Which is what was so extraordinary about what took place at the first V-Day Africa Summit in Nairobi, because by the end of the three-day Summit there were 46 African Vaginas ululating in celebration of a joyous female hood reclaimed, assertive and ready to rise. More extraordinary was the fact that many of these vaginas had been through the gamut of terror and rape and mutilation and reconstruction. Many of the women in the room had been recipients of forced genital mutilation and deprived of clitoral orgasm. Some of the women had been subject to incest and rape and domestic violence. But what bound them all was their inner libido, that secret well of joy and determination and compassion that drives them to be activists on a continent that is not kind to feminist activists. These women work tirelessly to make the world safer for other women on the African continent. They are sometimes jailed. They are sometimes ostracised. They are sometimes beaten. But their need to preserve and protect the feminine is a powerful combination of a calling and a choice.

Despite the testimonies of suffering and pain and horror - in these three days there were many collective emotional and joyous orgasmic moments that are now ingrained in our consciousness forever. This, I think, is the secret of the feminine collective - the ability to orgasm in a multitude of ways. Spiritually, intellectually, physically and emotionally. This is why 'the woman' has never been destroyed completely - despite what seems like an ardent and determined attempt to do so by patriarchy.

What becomes very clear from this gathering of women is that rape culture is world culture and that the feminine collective is under siege. "We really need to do something now," says Ensler. "I believe it can only be addressed country by country, continent by continent, village by village, family by family, man by woman by woman by man."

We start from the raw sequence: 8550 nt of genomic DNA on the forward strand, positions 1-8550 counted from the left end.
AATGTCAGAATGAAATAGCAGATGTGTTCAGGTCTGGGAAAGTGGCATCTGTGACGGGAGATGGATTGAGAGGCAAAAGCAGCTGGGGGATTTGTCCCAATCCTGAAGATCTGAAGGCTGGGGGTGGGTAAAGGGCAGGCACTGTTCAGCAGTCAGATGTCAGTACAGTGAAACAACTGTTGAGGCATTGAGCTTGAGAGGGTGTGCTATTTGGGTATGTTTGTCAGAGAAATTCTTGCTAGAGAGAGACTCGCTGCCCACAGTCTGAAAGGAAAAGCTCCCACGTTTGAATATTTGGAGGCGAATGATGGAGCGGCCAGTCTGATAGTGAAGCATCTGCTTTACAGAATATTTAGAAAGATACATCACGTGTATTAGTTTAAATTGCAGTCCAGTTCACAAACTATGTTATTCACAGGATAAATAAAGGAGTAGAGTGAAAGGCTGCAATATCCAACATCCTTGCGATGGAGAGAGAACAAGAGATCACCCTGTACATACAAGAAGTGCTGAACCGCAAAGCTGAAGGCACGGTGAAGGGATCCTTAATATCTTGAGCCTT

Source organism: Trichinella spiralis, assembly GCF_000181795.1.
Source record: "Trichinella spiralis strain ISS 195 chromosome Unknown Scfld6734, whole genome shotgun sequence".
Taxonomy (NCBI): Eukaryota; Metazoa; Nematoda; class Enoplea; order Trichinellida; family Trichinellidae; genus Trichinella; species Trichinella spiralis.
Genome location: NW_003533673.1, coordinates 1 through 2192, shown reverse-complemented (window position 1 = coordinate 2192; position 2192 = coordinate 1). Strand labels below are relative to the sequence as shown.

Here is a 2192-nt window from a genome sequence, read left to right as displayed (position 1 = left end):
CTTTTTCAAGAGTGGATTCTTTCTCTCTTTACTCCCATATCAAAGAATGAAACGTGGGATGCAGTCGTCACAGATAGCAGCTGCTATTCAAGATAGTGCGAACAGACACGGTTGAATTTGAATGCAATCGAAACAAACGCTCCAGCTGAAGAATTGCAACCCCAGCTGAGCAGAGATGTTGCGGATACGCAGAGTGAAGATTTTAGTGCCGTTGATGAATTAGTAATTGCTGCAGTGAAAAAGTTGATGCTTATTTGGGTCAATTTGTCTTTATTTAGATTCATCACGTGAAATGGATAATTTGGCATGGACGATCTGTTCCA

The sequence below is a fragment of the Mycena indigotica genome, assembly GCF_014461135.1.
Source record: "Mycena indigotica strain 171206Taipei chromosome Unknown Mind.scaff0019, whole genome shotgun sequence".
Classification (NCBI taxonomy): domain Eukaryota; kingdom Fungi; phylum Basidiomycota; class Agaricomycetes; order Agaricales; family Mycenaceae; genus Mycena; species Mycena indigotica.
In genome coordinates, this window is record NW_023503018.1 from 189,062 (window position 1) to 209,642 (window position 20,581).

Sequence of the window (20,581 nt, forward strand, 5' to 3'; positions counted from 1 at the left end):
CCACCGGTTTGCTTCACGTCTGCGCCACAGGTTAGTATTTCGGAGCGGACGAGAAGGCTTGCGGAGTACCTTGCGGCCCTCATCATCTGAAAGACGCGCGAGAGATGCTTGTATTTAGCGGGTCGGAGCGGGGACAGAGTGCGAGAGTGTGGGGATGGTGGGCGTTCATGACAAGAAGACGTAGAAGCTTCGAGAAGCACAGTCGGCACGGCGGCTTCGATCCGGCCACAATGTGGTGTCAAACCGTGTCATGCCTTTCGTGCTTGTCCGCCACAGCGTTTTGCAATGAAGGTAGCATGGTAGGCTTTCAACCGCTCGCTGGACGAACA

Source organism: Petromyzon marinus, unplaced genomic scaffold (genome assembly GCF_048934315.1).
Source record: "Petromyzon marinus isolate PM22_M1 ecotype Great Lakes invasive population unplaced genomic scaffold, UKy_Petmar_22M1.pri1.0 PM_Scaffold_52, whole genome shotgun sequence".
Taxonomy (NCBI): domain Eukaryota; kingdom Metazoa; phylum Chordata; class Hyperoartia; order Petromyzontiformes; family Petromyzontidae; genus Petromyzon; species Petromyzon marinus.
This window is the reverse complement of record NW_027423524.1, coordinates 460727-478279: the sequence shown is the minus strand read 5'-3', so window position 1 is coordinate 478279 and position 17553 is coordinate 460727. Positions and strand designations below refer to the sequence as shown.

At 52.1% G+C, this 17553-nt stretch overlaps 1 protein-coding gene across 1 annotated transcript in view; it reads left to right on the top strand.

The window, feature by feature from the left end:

Ensler believes that if the women of Africa are destroyed, life itself is destroyed because Africa is the heart of the world. "If you destroy a woman's Vagina you destroy her self-esteem, her value her confidence, her ability to be tender and open and to trust and receive and love... and her ability to have pleasure. If women are honoured and protected and cherished and healed and lifted - all of life and well-being of life is safe."

The conviction that we all carried with us after this intense three days that left us exhausted for three more days, was that women have the right to know their vaginas, have agency over their vaginas, defend their vaginas and determine who and how anyone enters their vaginas. To this end we will all rise up and stipulate that the demands made in the Vagina Declaration are upheld by the world and women are once again given their rightful space in this world. A space that is safe, that is joyous, that is stable. A space in which women are valued. A space in which women are able to experience their full sexuality holistically - orgasm included.

"I believe this gathering can and will have a huge impact on the future of Africa - and as women are impacted so are men and children, so I believe this gathering will have an impact on all of Africa. Stopping this violence is as crucial as addressing the issues of disease, hunger and climate change," says Ensler who was vibrating with joy and purpose and huge love at the end of a summit that took place in the heart of the world.

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Gillian Schutte is an award-winning documentary filmmaker, feminist writer and social justice activist from South Africa. She is a founding member of Media for Justice and handheld Films SA.

She is regional co-ordinator for One Billion Rising Southern Africa.